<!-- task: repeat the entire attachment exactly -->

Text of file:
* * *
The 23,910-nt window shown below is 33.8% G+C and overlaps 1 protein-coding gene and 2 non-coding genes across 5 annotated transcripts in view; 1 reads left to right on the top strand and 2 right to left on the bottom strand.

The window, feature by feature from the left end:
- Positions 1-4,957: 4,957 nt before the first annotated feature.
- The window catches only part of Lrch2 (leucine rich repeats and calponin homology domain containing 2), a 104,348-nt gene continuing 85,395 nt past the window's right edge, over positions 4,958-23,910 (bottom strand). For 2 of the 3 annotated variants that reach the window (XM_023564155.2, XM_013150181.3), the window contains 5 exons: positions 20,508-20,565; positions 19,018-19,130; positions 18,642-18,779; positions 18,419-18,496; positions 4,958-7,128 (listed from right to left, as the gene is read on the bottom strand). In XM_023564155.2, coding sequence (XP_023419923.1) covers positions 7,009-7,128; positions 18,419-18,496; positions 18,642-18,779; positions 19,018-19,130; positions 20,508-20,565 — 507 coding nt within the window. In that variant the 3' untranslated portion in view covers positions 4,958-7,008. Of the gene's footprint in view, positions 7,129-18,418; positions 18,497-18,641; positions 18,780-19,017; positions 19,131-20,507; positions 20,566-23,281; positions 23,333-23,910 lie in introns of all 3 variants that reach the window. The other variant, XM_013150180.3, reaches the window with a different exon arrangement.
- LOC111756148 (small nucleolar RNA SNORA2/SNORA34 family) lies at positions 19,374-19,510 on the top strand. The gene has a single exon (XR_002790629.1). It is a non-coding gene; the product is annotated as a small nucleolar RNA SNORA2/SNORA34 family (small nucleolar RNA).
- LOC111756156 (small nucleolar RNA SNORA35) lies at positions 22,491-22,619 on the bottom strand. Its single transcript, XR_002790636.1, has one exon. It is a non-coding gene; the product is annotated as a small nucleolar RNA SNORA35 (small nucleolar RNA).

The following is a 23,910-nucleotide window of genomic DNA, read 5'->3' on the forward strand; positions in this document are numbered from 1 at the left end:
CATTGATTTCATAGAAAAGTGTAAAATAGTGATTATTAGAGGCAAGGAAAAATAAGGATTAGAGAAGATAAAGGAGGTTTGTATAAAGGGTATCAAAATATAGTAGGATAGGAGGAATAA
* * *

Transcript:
The 23,910-nt window shown below is 33.8% G+C and overlaps 1 protein-coding gene and 2 non-coding genes across 5 annotated transcripts in view; 1 reads left to right on the top strand and 2 right to left on the bottom strand.

The window, feature by feature from the left end:
- Positions 1-4,957: 4,957 nt before the first annotated feature.
- The window catches only part of Lrch2 (leucine rich repeats and calponin homology domain containing 2), a 104,348-nt gene continuing 85,395 nt past the window's right edge, over positions 4,958-23,910 (bottom strand). For 2 of the 3 annotated variants that reach the window (XM_023564155.2, XM_013150181.3), the window contains 5 exons: positions 20,508-20,565; positions 19,018-19,130; positions 18,642-18,779; positions 18,419-18,496; positions 4,958-7,128 (listed from right to left, as the gene is read on the bottom strand). In XM_023564155.2, coding sequence (XP_023419923.1) covers positions 7,009-7,128; positions 18,419-18,496; positions 18,642-18,779; positions 19,018-19,130; positions 20,508-20,565 — 507 coding nt within the window. In that variant the 3' untranslated portion in view covers positions 4,958-7,008. Of the gene's footprint in view, positions 7,129-18,418; positions 18,497-18,641; positions 18,780-19,017; positions 19,131-20,507; positions 20,566-23,281; positions 23,333-23,910 lie in introns of all 3 variants that reach the window. The other variant, XM_013150180.3, reaches the window with a different exon arrangement.
- LOC111756148 (small nucleolar RNA SNORA2/SNORA34 family) lies at positions 19,374-19,510 on the top strand. The gene has a single exon (XR_002790629.1). It is a non-coding gene; the product is annotated as a small nucleolar RNA SNORA2/SNORA34 family (small nucleolar RNA).
- LOC111756156 (small nucleolar RNA SNORA35) lies at positions 22,491-22,619 on the bottom strand. Its single transcript, XR_002790636.1, has one exon. It is a non-coding gene; the product is annotated as a small nucleolar RNA SNORA35 (small nucleolar RNA).

The following is a 23,910-nucleotide window of genomic DNA, read 5'->3' on the forward strand; positions in this document are numbered from 1 at the left end:
CATTGATTTCATAGAAAAGTGTAAAATAGTGATTATTAGAGGCAAGGAAAAATAAGGATTAGAGAAGATAAAGGAGGTTTGTATAAAGGGTATCAAAATATAGTAGGATAGGAGGAATAA